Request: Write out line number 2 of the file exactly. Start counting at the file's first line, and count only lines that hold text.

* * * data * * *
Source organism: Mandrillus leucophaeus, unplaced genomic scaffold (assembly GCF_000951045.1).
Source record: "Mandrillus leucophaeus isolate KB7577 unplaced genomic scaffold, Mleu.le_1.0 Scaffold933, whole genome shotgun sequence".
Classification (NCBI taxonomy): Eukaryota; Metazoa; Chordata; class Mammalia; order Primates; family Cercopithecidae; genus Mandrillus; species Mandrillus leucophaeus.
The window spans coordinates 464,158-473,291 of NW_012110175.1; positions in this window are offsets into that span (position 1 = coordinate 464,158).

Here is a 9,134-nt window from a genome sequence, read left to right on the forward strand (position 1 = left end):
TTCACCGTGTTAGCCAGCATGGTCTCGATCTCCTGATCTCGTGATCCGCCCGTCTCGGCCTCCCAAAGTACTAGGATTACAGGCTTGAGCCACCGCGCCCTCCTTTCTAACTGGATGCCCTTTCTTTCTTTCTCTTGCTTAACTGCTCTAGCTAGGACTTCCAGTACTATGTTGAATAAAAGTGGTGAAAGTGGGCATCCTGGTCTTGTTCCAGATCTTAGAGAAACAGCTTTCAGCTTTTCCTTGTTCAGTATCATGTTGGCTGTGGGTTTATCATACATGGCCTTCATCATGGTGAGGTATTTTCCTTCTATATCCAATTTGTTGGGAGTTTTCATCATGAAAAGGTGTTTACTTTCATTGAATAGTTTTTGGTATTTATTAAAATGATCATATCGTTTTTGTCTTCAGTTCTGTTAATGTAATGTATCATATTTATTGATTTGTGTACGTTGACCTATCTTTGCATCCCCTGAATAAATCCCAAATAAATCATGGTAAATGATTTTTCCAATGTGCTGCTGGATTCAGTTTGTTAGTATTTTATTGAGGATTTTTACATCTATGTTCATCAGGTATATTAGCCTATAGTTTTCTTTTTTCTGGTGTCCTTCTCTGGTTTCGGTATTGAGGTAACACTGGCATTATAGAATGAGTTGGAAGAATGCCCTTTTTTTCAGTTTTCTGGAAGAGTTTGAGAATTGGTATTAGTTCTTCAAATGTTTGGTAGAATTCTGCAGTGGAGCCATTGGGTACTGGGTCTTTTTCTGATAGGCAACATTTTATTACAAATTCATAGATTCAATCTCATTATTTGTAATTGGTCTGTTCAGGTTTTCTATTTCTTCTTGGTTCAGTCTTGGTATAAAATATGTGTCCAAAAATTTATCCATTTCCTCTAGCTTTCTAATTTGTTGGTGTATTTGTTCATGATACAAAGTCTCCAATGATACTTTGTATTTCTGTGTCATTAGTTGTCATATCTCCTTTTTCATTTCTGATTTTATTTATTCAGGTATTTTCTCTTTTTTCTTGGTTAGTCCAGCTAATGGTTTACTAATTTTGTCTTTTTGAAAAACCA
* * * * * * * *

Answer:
Source record: "Mandrillus leucophaeus isolate KB7577 unplaced genomic scaffold, Mleu.le_1.0 Scaffold933, whole genome shotgun sequence".